Weakley Flora to the Rescue! (With a Primer on Using Botanical Keys)

upper stpem, leaves, and inflorescence

upper stem, leaves, and inflorescence

The day after writing the previous post, I returned to Serpentine Barrens Conservation Park armed with a 10X lens, a small knife, a ruler, a notebook, and most important, a printout of page 1126 of the Flora of the Southern and Mid-Atlantic States by Alan S. Weakley, determined to key out my unknown goldenrod species.

Success! I keyed it out in the field, but collected a sample to photograph at home with the macro lens.

If you’re interested in how botanical keys work, keep reading. If you just want to know which species it is, skip to the end.

The first couplet in Weakley’s key reads:

1  Leaves with numerous slightly raised, pale, translucent, blister-like pustules; leaves transmit light when held up; plant glabrous………E. leptocephala
1  Leaves without pale pustules, or if present then leaves opaque and do not transmit light; plants glabrate to pubescent.

Glabrous is smooth, glabrate means “almost smooth”, and a pubescent area is covered in short hairs.

closeup of stem and leaf base showing hairs

closeup of stem and leaf base showing hairs

 

Have a look at this photo. Clearly the plant is hairy, so I chose the second line, which leads to this couplet:

 

 

 

2  Major veins on leaf underside 3-5 (if 3 then all 3 veins bold), leaves 5-12 mm wide; heads with 20-50 flowers.
2  Major veins on leaf underside 1-3 (-5) (if 3 or 5 then only the midvein bold), leaves <6 mm wide (-8 mm wide in E. gymnospermoides); heads with 10-20 flowers.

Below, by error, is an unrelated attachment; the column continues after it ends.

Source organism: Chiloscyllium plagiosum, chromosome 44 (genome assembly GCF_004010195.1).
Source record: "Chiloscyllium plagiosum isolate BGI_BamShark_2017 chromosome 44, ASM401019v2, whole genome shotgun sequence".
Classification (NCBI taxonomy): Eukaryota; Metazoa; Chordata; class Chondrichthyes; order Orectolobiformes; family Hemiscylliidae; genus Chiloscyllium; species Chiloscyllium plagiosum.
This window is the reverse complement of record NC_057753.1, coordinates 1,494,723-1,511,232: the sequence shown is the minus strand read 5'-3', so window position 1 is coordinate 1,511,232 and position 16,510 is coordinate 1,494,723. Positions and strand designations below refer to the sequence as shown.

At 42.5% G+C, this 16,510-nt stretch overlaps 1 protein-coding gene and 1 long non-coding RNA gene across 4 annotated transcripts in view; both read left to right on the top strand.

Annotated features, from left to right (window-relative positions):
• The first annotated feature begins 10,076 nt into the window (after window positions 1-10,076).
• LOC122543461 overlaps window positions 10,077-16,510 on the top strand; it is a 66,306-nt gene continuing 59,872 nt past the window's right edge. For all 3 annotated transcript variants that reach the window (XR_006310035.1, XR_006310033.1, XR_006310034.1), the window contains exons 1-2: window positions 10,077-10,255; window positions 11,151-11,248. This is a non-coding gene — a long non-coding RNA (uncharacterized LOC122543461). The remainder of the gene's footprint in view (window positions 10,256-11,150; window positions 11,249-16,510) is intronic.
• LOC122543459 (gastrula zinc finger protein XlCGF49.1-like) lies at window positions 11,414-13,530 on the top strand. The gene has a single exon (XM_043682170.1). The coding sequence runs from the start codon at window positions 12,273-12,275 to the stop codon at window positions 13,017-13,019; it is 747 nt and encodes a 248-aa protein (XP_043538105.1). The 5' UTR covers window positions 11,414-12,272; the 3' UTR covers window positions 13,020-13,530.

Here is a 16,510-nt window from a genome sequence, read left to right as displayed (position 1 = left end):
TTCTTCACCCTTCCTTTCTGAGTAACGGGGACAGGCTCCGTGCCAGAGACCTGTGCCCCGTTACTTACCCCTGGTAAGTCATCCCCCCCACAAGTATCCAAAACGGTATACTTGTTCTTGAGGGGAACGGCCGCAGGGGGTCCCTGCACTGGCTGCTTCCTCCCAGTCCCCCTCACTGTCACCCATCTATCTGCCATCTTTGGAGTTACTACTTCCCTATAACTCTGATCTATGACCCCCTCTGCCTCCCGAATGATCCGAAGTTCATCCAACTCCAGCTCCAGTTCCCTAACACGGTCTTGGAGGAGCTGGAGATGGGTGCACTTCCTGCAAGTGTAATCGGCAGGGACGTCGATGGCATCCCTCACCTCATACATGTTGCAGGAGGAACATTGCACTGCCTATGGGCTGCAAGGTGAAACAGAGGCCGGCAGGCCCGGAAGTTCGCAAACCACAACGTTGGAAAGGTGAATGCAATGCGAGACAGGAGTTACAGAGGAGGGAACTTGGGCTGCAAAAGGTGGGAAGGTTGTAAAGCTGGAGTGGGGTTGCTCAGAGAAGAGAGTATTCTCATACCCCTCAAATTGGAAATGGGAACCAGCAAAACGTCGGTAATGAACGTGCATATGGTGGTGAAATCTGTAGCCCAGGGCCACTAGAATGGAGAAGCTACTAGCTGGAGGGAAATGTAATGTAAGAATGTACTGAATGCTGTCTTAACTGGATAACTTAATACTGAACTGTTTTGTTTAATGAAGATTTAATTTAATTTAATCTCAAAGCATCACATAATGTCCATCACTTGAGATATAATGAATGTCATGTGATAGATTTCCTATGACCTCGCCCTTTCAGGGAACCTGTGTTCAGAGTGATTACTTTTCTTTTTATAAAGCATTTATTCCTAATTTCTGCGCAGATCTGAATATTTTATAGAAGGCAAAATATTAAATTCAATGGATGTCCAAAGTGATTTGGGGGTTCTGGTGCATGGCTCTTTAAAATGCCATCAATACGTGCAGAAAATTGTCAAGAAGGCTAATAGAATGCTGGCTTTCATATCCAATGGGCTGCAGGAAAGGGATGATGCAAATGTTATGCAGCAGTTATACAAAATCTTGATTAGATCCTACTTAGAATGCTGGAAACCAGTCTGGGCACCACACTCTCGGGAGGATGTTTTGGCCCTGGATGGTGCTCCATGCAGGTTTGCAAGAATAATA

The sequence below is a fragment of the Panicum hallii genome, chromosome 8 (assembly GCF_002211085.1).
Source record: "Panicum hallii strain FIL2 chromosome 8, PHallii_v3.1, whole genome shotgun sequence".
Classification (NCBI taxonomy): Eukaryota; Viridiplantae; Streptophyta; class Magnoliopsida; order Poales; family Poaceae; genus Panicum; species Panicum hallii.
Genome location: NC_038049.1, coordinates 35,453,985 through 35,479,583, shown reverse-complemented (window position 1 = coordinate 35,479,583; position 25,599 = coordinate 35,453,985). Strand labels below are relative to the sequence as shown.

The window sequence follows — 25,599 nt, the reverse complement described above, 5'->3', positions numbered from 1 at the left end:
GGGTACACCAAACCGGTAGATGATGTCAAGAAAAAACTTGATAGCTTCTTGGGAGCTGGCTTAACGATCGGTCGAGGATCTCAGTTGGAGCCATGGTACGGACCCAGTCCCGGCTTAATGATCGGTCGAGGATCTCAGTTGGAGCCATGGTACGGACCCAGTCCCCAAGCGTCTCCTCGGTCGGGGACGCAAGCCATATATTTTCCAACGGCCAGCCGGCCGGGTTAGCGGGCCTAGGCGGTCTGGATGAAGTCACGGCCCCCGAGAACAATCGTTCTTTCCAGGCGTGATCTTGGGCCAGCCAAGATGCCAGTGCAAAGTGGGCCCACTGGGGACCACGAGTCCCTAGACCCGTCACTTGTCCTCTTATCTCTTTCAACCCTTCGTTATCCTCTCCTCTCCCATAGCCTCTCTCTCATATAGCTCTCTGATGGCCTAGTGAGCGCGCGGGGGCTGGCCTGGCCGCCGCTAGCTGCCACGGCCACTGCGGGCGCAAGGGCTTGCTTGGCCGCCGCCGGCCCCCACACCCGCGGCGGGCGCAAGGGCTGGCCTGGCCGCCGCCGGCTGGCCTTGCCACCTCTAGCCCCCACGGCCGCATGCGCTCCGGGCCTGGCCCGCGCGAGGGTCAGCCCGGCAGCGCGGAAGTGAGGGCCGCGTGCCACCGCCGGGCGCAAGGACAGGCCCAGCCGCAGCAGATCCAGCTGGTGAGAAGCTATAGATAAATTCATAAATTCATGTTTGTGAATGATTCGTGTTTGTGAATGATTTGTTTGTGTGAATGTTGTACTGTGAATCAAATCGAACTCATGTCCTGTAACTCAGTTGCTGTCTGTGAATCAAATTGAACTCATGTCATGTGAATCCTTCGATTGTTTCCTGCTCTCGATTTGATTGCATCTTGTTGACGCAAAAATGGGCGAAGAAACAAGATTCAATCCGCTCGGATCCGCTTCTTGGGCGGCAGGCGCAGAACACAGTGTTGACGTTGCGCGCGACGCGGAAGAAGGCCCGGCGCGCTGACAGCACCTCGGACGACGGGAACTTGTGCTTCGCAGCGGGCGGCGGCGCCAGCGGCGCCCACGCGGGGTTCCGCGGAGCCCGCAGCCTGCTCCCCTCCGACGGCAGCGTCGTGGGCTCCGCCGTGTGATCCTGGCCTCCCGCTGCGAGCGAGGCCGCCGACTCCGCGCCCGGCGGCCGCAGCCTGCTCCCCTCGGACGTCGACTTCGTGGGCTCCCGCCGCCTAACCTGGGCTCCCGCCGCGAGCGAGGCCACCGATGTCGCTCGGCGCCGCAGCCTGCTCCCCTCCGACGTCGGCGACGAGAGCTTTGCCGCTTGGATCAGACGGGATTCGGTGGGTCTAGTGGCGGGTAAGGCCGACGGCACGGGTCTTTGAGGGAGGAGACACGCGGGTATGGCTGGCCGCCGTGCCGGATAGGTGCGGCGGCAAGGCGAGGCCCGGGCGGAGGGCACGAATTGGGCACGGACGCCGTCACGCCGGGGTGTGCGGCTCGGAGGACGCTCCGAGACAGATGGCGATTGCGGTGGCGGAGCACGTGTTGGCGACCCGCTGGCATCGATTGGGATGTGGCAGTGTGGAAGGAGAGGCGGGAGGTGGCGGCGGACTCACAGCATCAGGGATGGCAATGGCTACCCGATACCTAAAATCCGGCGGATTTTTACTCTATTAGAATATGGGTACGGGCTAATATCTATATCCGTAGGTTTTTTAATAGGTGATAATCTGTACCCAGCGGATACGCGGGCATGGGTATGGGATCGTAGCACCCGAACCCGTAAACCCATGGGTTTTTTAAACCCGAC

leaf base, underside

underside of leaf at base

In the field I measured the largest leaves that were still intact on the plant. (All the lower, presumably largest, leaves had turned brown and curled up and many had fallen off.) Most of them were in the 7-8 mm range. Every leaf I examined had five veins, though some were pretty hard to see. Given these facts, I chose the first line of couplet 2 (more about the flower heads later), which leads to

3  Leaves 3-6 (-8) mm wide, punctae on leaf upperside bold, flower heads 10-20 flowered………..E. gymnospermoides
3  Leaves 5-12 mm wide, punctae on leaf upperside obscure or not bold, flower heads 20-50 flowered.

Again based on leaf width, and the fact that the punctae (dots) were not bold, I chose the second line, which leads to

4  Leaf undersides, upper stems, and branches glabrate, often with villous hairs on midrib of leaf underside …………………E. graminifolia var. graminifolia 
4 Leaf undersides, upper stems, and branches copiously to moderately short villous
…. E. graminifolia var. nuttallii

Look at the first picture again; I’d call that copiously villous. (“Villous” means covered in soft hairs.)

flower heads (7/32" long)

flower heads (7/32″ long)

About the flowers… Remember that plants in the Asteraceae have composite flowers. That little thing next to the ruler in this picture, measuring only about five and a half millimeters long, is a flower head – a collection of flowers. At least, it was, as these had all turned to seed. I was able to cut some open and tease out the seeds. I didn’t count more than 20 in any single head, which suggests about 20 flowers (each flower produces one seed). But, they were minute, and I was working with a small knife and a 10X hand lens, so it’s quite likely my count was inaccurate. Since I couldn’t get a true count of flowers per head, I ignored that part of the key.

seeds

seeds

So there it is. My mystery grass-leaved goldenrod/goldentop is Euthamia graminifolia var. nuttallii.